Both of the parents Huang dealt with how they handle their respective identities, through the eyes of their children. One of them managed their different personalities consciously, while the other didn’t. Let’s start with the clueless one. It might surprise you it’s the patriarch.
Louis just wants to watch his whimsical and fun animal movies. While perusing the local movie rental store, he’s really into the idea of bringing home Beethoven and throwing that on TV. The rental clerk believes Louis is looking in the wrong aisle; to conform, he goes over to the more artsy aisle and selects a snooty French film. Upon checking, he discovers a secret on his account: a family member has broken the sanctity of the customer-rental agreement and checked out movies under his name. Not just any flicks — bad ones, supposedly.
After everyone leaves for the day, Louis tears up the house to locate the missing tapes. He stumbles into them by plopping down on Jessica’s side of the bed and locates a slew of action movies adorned with shirtless men and, in Louis’ words, “so many nipples.” To find solace, he heads next door to ask Marvin if he should worry. He should — in the old man’s words — and must do something like the movie protagonists to bolster his testosterone levels: “They’re action heroes, not talking heroes!” The shirtless kitchen act that follows embarrasses him in front of Jessica, who earnestly insists the movies aren’t hers.
They’re Emery’s! Louis first believes his middle son might be gay, bringing up swimmer Greg Louganis in a positive light and touting the merits of Broadway theater. Rather, Emery’s just trying to fit in with his puberty-ridden peers who are becoming more aggressive, weirder, and less friendly. (William Miller empathizes.) He initially wants to pen a poem to express his feelings and to tell the bros-in-training off, but Louis tells him to try to assimilate and fit in — make a fart joke. That results in him getting socked in the eye.
Louis is shocked at the result until Grandma Huang elucidates something about her son: He’s always changed his behavior to make other people like him. He concedes to Emery the best course of action is to be yourself. Sure enough, when the verses are read in class, the snooty Chad who declared “poetry is for ‘ginas” was labeled as the writer. Clandestine warfare at its finest.
The tour de force of Jessica did not have trouble conflating the ideas of self her son or her man-child hubby did. As the master of the house, she has to be the hard-ass parent in order to make Eddie wake up in time for school, do his homework, and behave. She’s only seen relaxing when hanging out with Honey and has to preserve her usual parental steely resolve when dealing with her troublesome 12-year-old.
Fun Jessica manages to creep out when she reverses course on Eddie going on a field trip to Colonial Florida Town. She immediately volunteers to chaperone so she can go. “I love colonial American history,” she tells Honey. “Colonial Americans were like the Chinese of today: their struggle, their work ethic, their ability to use every part of the buffalo.”
Eddie’s not thrilled with his mom being assigned to watch over him and his friends, but something unexpected happens: Jessica leads the crew in going rogue to “forge our own way — it’s what the colonials would have done.” They pass over the boring educational stuff and make candles, participate in metalwork, and take old-timey photos. It’s great. But Eddie is furious. “You could have been fun this entire time!” he yells at Jessica.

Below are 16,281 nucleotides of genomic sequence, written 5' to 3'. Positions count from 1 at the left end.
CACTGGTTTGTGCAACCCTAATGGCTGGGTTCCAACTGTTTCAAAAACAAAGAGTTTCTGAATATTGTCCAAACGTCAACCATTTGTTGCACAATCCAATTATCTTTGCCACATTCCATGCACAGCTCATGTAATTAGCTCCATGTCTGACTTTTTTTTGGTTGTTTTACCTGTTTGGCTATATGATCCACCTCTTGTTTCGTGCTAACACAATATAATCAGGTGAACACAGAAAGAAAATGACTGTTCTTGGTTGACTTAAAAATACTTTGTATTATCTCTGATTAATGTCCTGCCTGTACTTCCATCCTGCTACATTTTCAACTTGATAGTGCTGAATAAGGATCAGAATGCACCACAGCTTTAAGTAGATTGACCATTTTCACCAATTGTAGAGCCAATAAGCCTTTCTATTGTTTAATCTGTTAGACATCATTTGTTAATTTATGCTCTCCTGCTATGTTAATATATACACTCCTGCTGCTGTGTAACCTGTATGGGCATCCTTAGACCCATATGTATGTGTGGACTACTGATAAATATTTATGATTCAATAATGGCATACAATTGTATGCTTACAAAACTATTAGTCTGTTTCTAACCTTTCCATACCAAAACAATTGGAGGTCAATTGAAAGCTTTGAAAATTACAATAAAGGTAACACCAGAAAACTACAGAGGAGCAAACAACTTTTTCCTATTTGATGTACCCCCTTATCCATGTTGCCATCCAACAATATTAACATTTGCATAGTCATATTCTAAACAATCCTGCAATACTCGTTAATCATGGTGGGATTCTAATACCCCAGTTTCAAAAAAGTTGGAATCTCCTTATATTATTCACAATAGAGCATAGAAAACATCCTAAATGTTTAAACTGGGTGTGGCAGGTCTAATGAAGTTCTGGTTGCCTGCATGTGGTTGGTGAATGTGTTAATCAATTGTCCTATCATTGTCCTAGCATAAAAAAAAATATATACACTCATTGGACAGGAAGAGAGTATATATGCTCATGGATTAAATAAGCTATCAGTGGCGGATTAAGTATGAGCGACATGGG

He then realizes that his mom has to be the disciplinarian — sometimes because he’s so difficult to wrangle. “This mom gets things done!” Jessica tells him over breakfast. The lesson sticks with him; the next morning, he’s ready to go in 30 minutes and vows to do better, so his mom can have fun more often. That sounds like the perfect Mother’s Day gift.
Now it’s time for the weekly dose of nostalgia in these recaps, the ’90s moments, ranked:
8. Dorf on Golf impressions: Little doubt exists Eddie was way into the comedic stylings of Tim Conway and Vincent Schiavelli; Dave probably introduced him to the series.
7. “Know How” by Young MC: What is there to say besides this song is awesome?
6. Super Mario Bros. on Super Nintendo: Mario transcends generations. It’s Eddie’s go-to distraction before school, which causes him to be late. Jessica even partakes at the end of the episode, after calling it Italian Maintenance Twins.
5. All those action tapes: Emery’s macho homework has a murderer’s row of classic flicks: Masters of the Universe. Bloodsport. Rambo: First Blood Part II. Conan the Barbarian. Kickboxer. His self-esteem was low and his methods unsound, but at least he sought the right idols for Hollywood masculinity. Jean-Claude Van Damme forever.
4. “Sneakin up on Ya” by Fu-Schnickens: The rap trio’s run was limited through the mid-’90s. It could have claimed the top spot this week had their collaboration with Shaq been played instead.
3. “Riveting Denzel dramas about legal briefs”: That was Jessica’s preferred movie genre, verbatim. 1993, which featured The Pelican Brief and Philadelphia, must have been a transformative year for her cinematic proclivities.
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2. Steven Tyler shopping at a Sharper Image: What a great moment this could have been, had Honey been able to confirm Jessica’s observation.
1. Video rental shops: The local Orlando haunt Louis frequents seems a step above the usual big-box shops that filled towns. Wandering through Blockbusters as a kid was always a treat — even if sometimes no rentals happened. They’re making a comeback in some hipster-inclined areas.